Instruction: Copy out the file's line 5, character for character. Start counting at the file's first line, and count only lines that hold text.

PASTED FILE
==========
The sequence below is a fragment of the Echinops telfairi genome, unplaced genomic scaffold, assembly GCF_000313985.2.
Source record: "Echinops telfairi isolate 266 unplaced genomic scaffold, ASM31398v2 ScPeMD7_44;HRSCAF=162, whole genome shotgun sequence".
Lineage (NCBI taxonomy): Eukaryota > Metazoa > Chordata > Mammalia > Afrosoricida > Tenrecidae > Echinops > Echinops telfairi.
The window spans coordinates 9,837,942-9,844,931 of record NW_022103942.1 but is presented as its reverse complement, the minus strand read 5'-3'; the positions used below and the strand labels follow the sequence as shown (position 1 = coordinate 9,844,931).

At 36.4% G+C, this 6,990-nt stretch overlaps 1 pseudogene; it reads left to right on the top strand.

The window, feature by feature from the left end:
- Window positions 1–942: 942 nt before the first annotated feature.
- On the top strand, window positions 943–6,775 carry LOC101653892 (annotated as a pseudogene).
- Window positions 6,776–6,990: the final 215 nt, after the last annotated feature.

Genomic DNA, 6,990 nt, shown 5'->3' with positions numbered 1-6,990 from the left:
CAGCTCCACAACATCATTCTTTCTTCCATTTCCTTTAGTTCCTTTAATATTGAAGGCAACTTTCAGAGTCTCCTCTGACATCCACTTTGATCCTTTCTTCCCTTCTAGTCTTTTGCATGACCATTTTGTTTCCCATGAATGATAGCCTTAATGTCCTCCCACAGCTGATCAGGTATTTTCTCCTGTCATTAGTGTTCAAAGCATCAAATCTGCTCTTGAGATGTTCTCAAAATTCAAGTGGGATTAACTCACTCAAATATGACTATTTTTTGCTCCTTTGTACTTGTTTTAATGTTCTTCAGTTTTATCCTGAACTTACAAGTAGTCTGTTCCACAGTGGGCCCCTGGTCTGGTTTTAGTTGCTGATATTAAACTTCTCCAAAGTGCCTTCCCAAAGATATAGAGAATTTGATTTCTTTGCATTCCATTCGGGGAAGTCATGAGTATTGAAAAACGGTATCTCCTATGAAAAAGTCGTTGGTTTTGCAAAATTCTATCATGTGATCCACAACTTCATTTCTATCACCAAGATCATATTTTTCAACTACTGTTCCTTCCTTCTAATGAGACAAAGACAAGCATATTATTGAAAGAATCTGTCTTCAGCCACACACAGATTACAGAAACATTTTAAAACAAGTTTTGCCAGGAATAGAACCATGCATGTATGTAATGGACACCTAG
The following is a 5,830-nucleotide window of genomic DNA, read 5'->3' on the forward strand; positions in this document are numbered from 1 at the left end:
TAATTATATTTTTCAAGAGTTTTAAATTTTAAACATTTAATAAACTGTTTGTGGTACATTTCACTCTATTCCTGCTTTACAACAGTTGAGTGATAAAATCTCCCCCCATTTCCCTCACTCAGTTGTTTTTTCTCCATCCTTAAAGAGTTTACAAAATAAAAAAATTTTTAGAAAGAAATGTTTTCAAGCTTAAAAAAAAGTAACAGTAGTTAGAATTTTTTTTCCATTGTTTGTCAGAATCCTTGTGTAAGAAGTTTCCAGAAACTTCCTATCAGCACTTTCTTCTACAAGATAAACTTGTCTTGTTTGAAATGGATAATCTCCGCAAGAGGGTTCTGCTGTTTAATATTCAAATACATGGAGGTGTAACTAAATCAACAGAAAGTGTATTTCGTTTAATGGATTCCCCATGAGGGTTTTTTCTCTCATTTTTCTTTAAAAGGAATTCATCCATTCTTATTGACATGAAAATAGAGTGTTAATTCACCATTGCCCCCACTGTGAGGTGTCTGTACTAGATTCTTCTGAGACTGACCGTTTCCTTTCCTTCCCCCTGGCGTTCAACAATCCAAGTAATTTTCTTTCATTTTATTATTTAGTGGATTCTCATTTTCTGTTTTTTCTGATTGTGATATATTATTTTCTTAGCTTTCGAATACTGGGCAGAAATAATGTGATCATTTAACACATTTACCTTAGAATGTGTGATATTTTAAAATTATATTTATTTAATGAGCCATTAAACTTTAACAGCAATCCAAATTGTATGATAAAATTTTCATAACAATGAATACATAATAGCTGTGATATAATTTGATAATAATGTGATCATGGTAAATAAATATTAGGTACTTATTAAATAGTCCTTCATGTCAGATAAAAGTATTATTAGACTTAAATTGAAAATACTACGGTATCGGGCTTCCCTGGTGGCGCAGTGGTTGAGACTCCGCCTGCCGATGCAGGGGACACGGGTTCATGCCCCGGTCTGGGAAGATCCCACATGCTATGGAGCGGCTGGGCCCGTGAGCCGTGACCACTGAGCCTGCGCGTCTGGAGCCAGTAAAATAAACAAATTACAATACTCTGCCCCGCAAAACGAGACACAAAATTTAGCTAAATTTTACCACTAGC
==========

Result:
At 36.4% G+C, this 6,990-nt stretch overlaps 1 pseudogene; it reads left to right on the top strand.